That it’s far more important for people to feel heard than to be agreed with.
Best advice for a young person who might like a career like yours?
Do it! Absolutely do it! But first, make sure to check these three boxes, honestly: a) you love how good it feels to make other people feel good; b) you love food and wine and love sharing your enthusiasm with others; c) you are persistent, competitive, and are stuffed with stamina!
For many years, your crusade has been to improve service standards. Do you feel you have been successful and made an impact? My message has been to distinguish between performance (how good the product is and how well it is served) and hospitality (how good the recipient of the product feels). It’s always hard to know what kind of an impact one has on anyone else, but I do believe our industry is more hospitable than ever…regardless of how that came about. My book, Setting the Table, has reached over 40 printings in the United States alone (and is published in five other countries), and we’ve launched a learning company, Hospitality Quotient, which teaches companies (over and beyond restaurants) the power of hospitality and how to add that tool to their kit.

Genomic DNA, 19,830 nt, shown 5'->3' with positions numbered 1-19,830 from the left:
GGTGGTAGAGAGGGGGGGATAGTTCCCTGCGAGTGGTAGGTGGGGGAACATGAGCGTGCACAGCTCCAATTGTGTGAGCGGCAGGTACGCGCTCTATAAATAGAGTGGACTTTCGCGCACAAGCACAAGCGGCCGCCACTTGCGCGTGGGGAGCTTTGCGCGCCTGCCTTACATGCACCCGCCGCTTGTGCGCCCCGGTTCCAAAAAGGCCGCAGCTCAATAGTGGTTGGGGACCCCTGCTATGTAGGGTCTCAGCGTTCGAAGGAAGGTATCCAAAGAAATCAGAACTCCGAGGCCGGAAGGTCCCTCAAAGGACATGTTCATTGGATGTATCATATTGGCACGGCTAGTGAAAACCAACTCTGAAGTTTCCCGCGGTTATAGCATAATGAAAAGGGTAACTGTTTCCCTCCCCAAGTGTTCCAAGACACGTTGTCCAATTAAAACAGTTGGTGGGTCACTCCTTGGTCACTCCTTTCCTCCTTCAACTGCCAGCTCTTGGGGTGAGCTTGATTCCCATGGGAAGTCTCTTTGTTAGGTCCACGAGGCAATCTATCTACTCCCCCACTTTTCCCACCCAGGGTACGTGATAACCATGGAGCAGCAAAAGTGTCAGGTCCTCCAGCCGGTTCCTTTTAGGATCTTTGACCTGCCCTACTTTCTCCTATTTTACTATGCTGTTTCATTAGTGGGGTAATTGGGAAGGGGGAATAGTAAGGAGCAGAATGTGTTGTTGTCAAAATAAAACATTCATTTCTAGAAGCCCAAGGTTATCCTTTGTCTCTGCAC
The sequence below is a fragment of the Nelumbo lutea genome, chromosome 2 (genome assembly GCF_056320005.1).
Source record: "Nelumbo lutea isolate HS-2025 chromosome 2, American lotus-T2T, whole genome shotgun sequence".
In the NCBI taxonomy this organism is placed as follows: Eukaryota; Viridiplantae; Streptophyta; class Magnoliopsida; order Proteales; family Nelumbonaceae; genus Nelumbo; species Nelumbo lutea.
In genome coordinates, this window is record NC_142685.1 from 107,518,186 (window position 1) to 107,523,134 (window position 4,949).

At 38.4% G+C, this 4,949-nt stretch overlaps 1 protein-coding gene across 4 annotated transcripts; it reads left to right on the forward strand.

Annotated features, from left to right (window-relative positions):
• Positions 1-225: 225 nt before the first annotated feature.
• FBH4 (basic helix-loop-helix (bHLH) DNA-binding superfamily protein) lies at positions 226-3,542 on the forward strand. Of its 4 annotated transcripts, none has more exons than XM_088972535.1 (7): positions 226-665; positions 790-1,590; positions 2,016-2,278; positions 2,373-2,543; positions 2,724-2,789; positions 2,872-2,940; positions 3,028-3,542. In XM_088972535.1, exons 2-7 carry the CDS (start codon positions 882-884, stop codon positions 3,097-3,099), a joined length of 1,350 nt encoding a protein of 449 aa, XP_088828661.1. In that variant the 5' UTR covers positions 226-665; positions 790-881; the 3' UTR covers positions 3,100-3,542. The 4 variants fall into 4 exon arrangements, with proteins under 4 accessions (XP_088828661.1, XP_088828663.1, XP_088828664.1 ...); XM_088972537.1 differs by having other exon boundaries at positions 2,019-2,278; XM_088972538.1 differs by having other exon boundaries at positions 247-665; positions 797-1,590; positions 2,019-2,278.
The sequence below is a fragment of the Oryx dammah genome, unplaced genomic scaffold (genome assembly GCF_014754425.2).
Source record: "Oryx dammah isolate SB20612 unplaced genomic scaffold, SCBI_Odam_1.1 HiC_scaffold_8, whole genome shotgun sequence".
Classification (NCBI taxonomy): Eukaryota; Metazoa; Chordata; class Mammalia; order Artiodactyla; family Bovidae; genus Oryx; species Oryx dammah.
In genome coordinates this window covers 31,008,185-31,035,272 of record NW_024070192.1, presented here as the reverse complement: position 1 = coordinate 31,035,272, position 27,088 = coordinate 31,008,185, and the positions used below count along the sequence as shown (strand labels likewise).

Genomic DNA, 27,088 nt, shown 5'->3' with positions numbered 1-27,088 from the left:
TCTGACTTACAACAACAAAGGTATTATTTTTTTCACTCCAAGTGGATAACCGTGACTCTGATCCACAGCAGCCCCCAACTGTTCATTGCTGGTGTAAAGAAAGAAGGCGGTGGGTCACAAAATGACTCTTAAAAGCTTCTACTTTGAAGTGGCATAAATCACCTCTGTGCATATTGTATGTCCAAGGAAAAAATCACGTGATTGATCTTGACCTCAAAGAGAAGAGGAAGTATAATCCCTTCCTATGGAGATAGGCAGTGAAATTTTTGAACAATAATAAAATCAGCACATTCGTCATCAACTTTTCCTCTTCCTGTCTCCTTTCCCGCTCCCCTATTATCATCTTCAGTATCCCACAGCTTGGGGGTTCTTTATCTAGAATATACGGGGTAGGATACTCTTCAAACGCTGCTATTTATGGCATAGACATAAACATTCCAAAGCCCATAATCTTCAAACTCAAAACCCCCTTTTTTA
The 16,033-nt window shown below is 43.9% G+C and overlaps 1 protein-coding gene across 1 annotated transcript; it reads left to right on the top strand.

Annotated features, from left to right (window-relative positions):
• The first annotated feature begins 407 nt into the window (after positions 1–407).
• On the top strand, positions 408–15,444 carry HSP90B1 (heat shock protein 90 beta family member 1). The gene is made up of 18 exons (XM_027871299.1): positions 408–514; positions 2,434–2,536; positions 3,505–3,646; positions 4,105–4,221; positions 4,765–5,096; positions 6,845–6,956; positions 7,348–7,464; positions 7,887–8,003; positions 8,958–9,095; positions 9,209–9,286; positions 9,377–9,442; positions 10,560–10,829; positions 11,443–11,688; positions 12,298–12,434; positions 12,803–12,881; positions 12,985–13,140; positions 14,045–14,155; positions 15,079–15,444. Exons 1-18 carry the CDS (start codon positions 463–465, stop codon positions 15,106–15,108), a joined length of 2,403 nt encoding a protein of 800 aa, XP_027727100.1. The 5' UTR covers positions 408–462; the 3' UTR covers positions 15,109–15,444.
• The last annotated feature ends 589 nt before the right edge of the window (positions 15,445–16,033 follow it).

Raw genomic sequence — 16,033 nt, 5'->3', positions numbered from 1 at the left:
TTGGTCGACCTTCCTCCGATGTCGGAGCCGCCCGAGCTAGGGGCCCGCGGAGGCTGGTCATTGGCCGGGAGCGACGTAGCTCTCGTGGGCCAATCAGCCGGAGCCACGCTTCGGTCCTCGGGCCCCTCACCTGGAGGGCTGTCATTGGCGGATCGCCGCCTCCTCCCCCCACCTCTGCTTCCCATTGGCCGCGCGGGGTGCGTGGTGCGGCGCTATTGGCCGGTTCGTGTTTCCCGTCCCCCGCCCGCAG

What haven’t you accomplished yet, personally or professionally, that you would still love to?
I want to write another book someday. I think I’m living it now.
If not this, then what? What would you have pursued, career wise, had it not been the restaurant biz?
Well, I almost did pursue a career in journalism or law. My interest was never law, per se, but rather as a means to a career in politics. I’m grateful that never happened, and even more grateful that being a restaurateur has provided more than ample opportunity to remain involved in issues that matter to me, most notably hunger relief and urban development.
So, you’ve had countless successful restaurants, a long happy marriage with four wonderful kids, and done a huge amount of good. You’ve beaten all the odds. Any tips or advice?
Remember that the equation for balance is not about work versus home; you will always lose that one. Rather, it’s about staying in balance in terms of how you care for your body, your mind, your heart, and your spirit. Those needs can and must be met both at home and at work.